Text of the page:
Wednesdays, July 15–Sept. 30
11 am on Carnegie Science Center’s Facebook Live
The Women in STEM Speaker Series will introduce you to 12 inspiring STEM role models who have established themselves as experts in a variety of fields. Find out what it’s like to be a neuroscientist, public health official, chemist, engineer, data scientist, and more. What inspired them to pursue their career path? What does a typical day in their role look like?
The SciGirls approach is rooted in research about how to engage girls in STEM. A quarter of a century of studies have converged on a set of common strategies that work, and they have become the framework for SciGirls. SciGirls conducted a literature review, funded by the National Science Foundation, to update the strategies with the latest gender equitable and culturally responsive research. Be among the first to learn the latest tips on how to engage girls in STEM. Register here: SciGirls Strategies Live Stream
Join the STEM Effect team for a Twitter chat on January 16th at 2pm EST to discuss challenges of, and promising practices for, assessing medium and long-term outcomes of informal STEM programs for middle and high-school aged girls. The STEM Effect will be co-hosting a tweet chat with two special guest tweeters who have extensive experience working with girls in STEM and studying the long-term impacts of STEM programs.
Dr. Linda Kekelis, Advisor STEM Next Opportunity Fund
Dr. Dale McCreedy, Vice President of Audience and Community Engagement
at the Discovery Center at Murfree Spring
We will tackle questions such as:
What programs support motivated girls to pursue STEM studies and careers? How can informal programs guide motivated girls to other formal/informal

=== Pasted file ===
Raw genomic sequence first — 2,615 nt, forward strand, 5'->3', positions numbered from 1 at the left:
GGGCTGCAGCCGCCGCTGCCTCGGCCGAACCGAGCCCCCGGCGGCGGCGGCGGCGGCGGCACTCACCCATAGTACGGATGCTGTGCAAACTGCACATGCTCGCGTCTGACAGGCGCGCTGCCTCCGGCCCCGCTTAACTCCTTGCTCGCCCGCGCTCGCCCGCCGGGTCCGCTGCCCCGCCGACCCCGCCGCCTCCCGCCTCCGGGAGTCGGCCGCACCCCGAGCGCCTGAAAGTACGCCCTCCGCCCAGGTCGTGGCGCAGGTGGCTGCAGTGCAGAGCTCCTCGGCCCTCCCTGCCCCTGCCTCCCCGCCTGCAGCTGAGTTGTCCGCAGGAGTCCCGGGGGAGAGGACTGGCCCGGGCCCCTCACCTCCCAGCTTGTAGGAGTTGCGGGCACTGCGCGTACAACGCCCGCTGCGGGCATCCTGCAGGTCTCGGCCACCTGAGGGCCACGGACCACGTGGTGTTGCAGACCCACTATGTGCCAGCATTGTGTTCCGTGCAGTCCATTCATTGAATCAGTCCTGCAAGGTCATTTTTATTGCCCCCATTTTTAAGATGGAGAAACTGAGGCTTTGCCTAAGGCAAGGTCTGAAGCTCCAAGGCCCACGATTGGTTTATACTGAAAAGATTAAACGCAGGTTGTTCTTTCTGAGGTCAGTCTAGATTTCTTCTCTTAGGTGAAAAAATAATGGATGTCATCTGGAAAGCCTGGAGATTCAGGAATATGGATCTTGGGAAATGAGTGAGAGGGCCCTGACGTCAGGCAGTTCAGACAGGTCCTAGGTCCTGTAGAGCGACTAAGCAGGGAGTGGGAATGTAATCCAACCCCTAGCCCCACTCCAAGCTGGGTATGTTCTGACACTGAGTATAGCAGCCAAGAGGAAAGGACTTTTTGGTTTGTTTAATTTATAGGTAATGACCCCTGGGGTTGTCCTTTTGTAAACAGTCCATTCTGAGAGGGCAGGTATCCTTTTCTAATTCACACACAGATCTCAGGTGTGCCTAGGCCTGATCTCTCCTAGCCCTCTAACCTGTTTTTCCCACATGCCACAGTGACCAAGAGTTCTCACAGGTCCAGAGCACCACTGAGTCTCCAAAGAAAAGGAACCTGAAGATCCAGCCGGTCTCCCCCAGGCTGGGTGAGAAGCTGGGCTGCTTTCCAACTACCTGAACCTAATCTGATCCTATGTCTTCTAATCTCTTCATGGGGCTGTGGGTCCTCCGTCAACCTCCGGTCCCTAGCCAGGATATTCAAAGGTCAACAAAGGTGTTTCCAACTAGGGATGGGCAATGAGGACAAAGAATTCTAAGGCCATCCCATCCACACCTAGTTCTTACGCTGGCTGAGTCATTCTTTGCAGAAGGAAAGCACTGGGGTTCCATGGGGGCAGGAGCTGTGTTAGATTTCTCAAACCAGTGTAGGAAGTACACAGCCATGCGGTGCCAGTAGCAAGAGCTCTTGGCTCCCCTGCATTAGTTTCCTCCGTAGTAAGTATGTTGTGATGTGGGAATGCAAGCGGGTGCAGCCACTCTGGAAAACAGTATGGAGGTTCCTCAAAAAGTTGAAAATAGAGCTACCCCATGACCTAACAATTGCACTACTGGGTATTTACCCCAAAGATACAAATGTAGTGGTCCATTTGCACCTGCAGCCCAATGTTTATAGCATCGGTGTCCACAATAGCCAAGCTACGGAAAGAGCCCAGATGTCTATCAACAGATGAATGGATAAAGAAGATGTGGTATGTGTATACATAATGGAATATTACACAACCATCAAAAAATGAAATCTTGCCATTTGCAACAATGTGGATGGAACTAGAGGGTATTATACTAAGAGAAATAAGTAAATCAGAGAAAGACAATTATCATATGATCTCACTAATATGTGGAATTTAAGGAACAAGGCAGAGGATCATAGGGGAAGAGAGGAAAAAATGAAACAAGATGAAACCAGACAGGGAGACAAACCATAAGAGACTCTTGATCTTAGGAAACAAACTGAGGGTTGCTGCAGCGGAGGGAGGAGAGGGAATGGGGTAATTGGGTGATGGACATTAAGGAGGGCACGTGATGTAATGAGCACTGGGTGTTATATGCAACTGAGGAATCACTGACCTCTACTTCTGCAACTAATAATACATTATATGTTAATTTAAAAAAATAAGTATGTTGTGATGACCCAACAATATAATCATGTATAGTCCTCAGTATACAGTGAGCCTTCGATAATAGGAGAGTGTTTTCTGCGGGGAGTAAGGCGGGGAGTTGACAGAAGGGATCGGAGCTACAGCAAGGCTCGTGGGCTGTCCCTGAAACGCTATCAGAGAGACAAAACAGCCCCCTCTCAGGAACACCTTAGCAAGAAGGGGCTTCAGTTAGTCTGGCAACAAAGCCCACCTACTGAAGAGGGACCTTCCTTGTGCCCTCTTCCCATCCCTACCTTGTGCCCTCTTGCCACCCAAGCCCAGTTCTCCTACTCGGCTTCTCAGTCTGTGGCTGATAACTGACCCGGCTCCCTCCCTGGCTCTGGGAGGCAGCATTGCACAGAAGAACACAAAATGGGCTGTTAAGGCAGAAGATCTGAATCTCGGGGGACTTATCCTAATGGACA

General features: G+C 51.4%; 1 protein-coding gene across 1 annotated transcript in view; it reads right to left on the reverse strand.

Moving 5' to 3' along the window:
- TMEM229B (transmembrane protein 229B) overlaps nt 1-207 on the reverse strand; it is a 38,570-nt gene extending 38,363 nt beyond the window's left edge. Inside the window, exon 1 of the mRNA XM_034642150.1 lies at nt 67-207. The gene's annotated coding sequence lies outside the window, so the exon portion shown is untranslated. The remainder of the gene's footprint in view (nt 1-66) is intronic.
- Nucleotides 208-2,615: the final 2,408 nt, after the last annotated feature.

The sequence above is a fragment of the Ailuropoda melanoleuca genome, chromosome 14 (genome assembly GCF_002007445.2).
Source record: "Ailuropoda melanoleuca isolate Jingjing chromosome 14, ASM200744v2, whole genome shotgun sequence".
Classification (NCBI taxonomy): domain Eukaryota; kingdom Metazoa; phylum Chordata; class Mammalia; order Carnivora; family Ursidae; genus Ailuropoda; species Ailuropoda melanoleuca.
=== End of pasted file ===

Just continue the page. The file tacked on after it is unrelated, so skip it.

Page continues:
programs? How to Participate:
RSVP Here or on Facebook. Ask questions or share relevant information during the tweet chat by using the hashtag, #STEMEffect.
Did you know that women make up 48% of the US labor force, but only 29% of employees in STEM fields? Join the Cortland and Ithaca chapters of the American Association University of Women for “Tech Savvy”, a day full of hands on workshops and challenges include Spinning a Web Page, Brain Hacking, Building Bridges, Googling with Paper Airplanes. “Savvy Skills” workshops cover important topics such as Technical Communication, Safety Online, and Public Speaking. Adult sessions help parents and advisors learn more about STEM education and careers, college planning, and financial aid. A STEM Fair with activities for girls and adults will be a new feature!
Tech Savvy, a program of AAUW, introduces girls in sixth through ninth grades to many types of careers in science, technology, engineering, and math (STEM), and teaches “savvy skills” such as negotiation, computer coding and public speaking. This hands on day will be filled with experiments, mentorship opportunities and making new friends interested in science. Girls will participate in a live chat with K. Lindsay Hunter, one of the underground astronauts who excavated Homo naledi. Keynote address will be by Kathryn J. Boor, Dean of Cornell University’s College of Agriculture and Life Sciences. WSKG Science will be interviewing girls on their future STEM careers and sharing SciGirls resources for families.
From PBSNEWSHOUR. Women in the U.S. receive less than 20 percent of Bachelor’s degrees in computer science, engineering and physics. Eileen Pollack, one of the first two women to receive an undergraduate degree in physics at Yale, offers a solution to getting more women into science. TRANSCRIPT
JUDY WOODRUFF: Now time for a NewsHour essay. Women in the U.S. earn just over 57 percent of bachelor’s degrees in all fields, yet they receive less than 20 percent of degrees conferred in computer science, engineering and physics.
Badlands National Park, SD Photo by Shaina Niehans, NPS http://www.nps.gov/badl/index.htm
Get your girls involved in citizen science with a free webinar from SciGirls focused on cloud science. The webinar will take place November 3rd, at 12 pm. Visit www.scigirlsconnect.org to register. Sarah Crecelius from the NASA Langley Research Center will present S’COOL (Students’ Cloud Observations Online): The S’COOL Project involves participants ages 5-20+ in real science, making and reporting ground truth observations of clouds to assist in the validation of NASA’s CERES satellite. Ralph Bouquet from Nova Labs will also be joining us to discuss Cloud Lab.